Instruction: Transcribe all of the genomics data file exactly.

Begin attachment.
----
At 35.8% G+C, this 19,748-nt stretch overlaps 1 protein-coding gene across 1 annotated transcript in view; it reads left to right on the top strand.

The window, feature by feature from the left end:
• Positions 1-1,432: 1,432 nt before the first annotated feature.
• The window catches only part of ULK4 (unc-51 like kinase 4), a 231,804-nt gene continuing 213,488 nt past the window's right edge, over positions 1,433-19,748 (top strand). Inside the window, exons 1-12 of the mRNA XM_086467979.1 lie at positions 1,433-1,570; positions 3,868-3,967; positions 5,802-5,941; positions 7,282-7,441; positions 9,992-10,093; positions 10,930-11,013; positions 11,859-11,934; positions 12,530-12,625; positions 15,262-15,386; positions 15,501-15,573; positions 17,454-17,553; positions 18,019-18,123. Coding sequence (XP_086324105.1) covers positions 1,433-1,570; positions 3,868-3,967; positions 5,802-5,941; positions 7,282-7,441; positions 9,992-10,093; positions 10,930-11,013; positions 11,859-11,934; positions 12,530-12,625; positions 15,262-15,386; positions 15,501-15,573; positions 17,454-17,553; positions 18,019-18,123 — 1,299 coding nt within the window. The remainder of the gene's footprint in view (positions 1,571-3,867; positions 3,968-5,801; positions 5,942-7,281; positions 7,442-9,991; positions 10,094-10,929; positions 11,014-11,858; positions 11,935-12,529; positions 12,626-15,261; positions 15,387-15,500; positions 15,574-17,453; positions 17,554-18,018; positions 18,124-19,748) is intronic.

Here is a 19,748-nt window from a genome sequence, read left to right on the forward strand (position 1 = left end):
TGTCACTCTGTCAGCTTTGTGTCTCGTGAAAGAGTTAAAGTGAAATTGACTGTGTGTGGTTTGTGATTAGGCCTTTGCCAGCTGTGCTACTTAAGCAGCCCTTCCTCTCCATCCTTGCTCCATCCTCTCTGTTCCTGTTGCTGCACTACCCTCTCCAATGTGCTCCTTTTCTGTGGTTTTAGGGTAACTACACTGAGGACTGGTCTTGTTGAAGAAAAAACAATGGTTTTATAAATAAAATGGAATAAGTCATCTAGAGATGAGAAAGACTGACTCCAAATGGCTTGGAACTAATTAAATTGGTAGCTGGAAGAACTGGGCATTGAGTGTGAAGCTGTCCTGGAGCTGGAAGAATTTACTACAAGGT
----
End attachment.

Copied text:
At 35.8% G+C, this 19,748-nt stretch overlaps 1 protein-coding gene across 1 annotated transcript in view; it reads left to right on the top strand.

The window, feature by feature from the left end:
• Positions 1-1,432: 1,432 nt before the first annotated feature.
• The window catches only part of ULK4 (unc-51 like kinase 4), a 231,804-nt gene continuing 213,488 nt past the window's right edge, over positions 1,433-19,748 (top strand). Inside the window, exons 1-12 of the mRNA XM_086467979.1 lie at positions 1,433-1,570; positions 3,868-3,967; positions 5,802-5,941; positions 7,282-7,441; positions 9,992-10,093; positions 10,930-11,013; positions 11,859-11,934; positions 12,530-12,625; positions 15,262-15,386; positions 15,501-15,573; positions 17,454-17,553; positions 18,019-18,123. Coding sequence (XP_086324105.1) covers positions 1,433-1,570; positions 3,868-3,967; positions 5,802-5,941; positions 7,282-7,441; positions 9,992-10,093; positions 10,930-11,013; positions 11,859-11,934; positions 12,530-12,625; positions 15,262-15,386; positions 15,501-15,573; positions 17,454-17,553; positions 18,019-18,123 — 1,299 coding nt within the window. The remainder of the gene's footprint in view (positions 1,571-3,867; positions 3,968-5,801; positions 5,942-7,281; positions 7,442-9,991; positions 10,094-10,929; positions 11,014-11,858; positions 11,935-12,529; positions 12,626-15,261; positions 15,387-15,500; positions 15,574-17,453; positions 17,554-18,018; positions 18,124-19,748) is intronic.

Here is a 19,748-nt window from a genome sequence, read left to right on the forward strand (position 1 = left end):
TGTCACTCTGTCAGCTTTGTGTCTCGTGAAAGAGTTAAAGTGAAATTGACTGTGTGTGGTTTGTGATTAGGCCTTTGCCAGCTGTGCTACTTAAGCAGCCCTTCCTCTCCATCCTTGCTCCATCCTCTCTGTTCCTGTTGCTGCACTACCCTCTCCAATGTGCTCCTTTTCTGTGGTTTTAGGGTAACTACACTGAGGACTGGTCTTGTTGAAGAAAAAACAATGGTTTTATAAATAAAATGGAATAAGTCATCTAGAGATGAGAAAGACTGACTCCAAATGGCTTGGAACTAATTAAATTGGTAGCTGGAAGAACTGGGCATTGAGTGTGAAGCTGTCCTGGAGCTGGAAGAATTTACTACAAGGT